Holders of shares of a Kazakh joint-stock company (hereinafter the 'JSC') and participatory interests of a Kazakh limited liability partnership (hereinafter the 'LLP') have the right to pledge all or part of such shares or participatory interests respectively in favour of creditors (including foreign creditors). The major shortcoming of such a pledge is that the creditors would not be entitled to take possession of the shares but must instead seek to sell the shares through a public auction, as discussed below.

A pledge over shares of the JSC must be registered with the Unified Registrar, which will make an entry regarding the pledge in the system of registers of security holders. Such pledge is only valid upon its registration.

Another form of commercial legal entity under Kazakh law is an LLP which has participatory interests as opposed to shares. A pledge over participatory interests of the LLP, generally, can be registered with the relevant department of the Ministry of Justice, unless a Unified Registrar is provided under the corporate documents of the LLP and, in this case, pledge over participatory interests must be registered with the Unified Registrar.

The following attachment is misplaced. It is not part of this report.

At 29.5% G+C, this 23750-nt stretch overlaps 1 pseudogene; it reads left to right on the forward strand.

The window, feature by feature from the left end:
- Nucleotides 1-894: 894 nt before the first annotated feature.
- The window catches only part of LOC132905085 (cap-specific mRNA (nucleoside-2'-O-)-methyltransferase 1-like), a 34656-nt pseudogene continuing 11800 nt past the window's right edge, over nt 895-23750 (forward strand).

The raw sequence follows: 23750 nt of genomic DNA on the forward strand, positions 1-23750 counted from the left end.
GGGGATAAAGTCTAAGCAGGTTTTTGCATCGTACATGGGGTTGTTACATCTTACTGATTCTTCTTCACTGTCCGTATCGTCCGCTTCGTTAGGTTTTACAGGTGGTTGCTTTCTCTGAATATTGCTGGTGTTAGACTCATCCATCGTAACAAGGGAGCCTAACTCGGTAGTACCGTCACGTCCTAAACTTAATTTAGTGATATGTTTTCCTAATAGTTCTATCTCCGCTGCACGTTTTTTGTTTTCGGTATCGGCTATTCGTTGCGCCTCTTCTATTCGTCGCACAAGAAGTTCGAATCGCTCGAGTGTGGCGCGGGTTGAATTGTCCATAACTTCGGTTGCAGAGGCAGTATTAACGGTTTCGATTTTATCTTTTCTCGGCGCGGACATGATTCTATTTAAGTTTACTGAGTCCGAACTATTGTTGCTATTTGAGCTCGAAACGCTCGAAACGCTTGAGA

There are no restrictions on the creditors' right to enforce pledge over shares, subject to their compliance with local procedural rules for such enforcement.

It should be noted that a purchaser of more than 25 per cent of shares in a Kazakh company may be required to obtain approval of such purchase from the Competition Agency. If the purchase is subject to antimonopoly approval (this will depend on the combined asset value or annual turnover of the purchaser and the Kazakh entity), then the purchaser will be required to apply for approval within 30 days after the public auction at which it acquired the shares. If the pledge provides for a transfer of voting rights in the event of default over more than 25 per cent of shares, such transfer may be a subject of separate approval of the Competition Agency.

2.6 What are the notarisation, registration, stamp duty and other fees (whether related to property value or otherwise) in relation to security over different types of assets (in particular, shares, real estate, receivables and chattels)?